According to the 2011 Census, although 98% of the population of Taloyoak is of Inuit ancestry and 63% claim Inuit language as their mother tongue, English is the predominant language of use, and 83% use it as the first language at home. About 16% say they use Inuktitut at home as a first language and 55% may use Inuktitut as a second language at home, but less than 2% are unilingual Inuktitut speakers. Children in pre-school and early primary school are taught in Inuktitut to help reduce language loss. You can expect most public events and meetings to be conducted in both languages. Inuktitut dialects vary widely across Nunavut, so if you have been speaking Inuktitut in another community, be prepared to learn dialectal differences and perhaps have local residents correct your usage. The Inuit language (Inuktitut and Inuinnaqtun), English and French are all official languages of Nunavut, so you have the right to request government services in the official language of your choice.

Taloyoak’s population is very young. The 2011 Census counted around 130 pre-school and 260 school-age children, making 43% of the population under 18. The median age in town is 20.9 years, and Elders over 65 make up only about 4% of the population. An important aspect of the IHT project was getting students to interview Elders to collect oral histories and broaden their own knowledge of local traditions and stories.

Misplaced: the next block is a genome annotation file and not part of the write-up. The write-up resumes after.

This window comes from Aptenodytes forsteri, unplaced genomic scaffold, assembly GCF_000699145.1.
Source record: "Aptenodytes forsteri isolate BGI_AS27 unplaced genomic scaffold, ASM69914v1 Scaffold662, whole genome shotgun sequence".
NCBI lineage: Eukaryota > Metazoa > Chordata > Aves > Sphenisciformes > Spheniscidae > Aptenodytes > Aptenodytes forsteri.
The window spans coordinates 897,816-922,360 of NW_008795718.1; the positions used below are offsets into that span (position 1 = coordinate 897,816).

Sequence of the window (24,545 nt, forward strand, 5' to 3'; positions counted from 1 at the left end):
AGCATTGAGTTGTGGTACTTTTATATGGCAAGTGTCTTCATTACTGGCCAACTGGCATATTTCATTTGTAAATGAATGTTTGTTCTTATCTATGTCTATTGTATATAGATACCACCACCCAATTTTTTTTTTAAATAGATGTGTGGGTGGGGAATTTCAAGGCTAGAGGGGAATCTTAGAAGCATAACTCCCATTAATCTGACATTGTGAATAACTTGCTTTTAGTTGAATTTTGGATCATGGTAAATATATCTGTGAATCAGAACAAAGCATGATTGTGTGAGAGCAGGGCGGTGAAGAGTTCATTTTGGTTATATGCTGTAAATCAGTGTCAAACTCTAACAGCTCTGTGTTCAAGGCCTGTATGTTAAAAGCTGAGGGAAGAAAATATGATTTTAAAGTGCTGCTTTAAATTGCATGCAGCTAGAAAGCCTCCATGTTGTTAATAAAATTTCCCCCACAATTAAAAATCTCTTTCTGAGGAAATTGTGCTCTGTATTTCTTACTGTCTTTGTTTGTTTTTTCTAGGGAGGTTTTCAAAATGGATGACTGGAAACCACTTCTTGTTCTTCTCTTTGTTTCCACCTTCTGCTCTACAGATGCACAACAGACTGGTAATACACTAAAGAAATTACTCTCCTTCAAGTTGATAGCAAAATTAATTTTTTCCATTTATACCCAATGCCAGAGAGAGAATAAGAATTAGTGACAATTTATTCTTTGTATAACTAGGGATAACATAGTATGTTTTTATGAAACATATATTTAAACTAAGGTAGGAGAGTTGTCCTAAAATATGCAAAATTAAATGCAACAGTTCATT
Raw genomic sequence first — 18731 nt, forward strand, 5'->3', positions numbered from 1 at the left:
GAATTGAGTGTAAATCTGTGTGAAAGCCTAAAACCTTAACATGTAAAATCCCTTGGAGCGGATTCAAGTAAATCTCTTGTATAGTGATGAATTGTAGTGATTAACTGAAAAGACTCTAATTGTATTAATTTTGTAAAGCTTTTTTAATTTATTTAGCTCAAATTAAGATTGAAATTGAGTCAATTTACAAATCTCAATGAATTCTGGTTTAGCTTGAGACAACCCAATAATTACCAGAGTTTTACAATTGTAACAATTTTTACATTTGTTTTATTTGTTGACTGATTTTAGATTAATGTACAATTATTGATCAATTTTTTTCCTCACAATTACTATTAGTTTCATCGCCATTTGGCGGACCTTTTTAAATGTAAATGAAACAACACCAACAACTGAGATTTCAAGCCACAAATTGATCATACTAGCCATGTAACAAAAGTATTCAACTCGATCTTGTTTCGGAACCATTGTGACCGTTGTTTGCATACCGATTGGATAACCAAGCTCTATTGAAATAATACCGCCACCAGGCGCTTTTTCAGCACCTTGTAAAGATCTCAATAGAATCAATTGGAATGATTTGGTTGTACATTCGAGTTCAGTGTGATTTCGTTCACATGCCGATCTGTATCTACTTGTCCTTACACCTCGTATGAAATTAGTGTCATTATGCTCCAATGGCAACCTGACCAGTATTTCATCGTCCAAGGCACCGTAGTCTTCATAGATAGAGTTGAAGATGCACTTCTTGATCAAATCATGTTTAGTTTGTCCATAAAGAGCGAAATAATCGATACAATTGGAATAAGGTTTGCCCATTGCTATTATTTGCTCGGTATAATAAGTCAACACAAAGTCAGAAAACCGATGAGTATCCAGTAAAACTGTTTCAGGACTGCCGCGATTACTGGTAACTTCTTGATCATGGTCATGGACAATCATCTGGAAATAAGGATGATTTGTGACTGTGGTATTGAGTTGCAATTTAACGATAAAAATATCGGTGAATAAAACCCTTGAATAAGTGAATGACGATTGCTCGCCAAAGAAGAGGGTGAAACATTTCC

Economy: 

Taloyoak is considered one of the more traditional communities in Nunavut, with activities such as hunting and trapping remaining a prominent part of everyday life. Artists, carvers and artisans are important to the local economy as well, marketing their artwork both in retail outlets and door-to-door. The community is especially well known for its highly-collectible “Spence Bay packing dolls,” which are Arctic animals dressed in duffel amautiit, or packing parkas, carrying their young. Taloyoak carvings often depict subjects of Inuit legend, made from stone, whalebone, caribou antler and walrus ivory. Local tourism focuses on hiking, camping, hunting and fishing activities. These activities are supplemented by waged employment that focuses on providing goods and services to local residents.

As in many Nunavut communities, there are no bank branches in Taloyoak and cash supplies can often become very limited. An ATM is available at the Northern Store, with a limited cash supply. Interac and credit card services are available at most retail stores. It is highly recommended that newcomers establish Internet banking services and online methods of bill payment, particularly since postal service can often be delayed when bad weather disrupts transportation.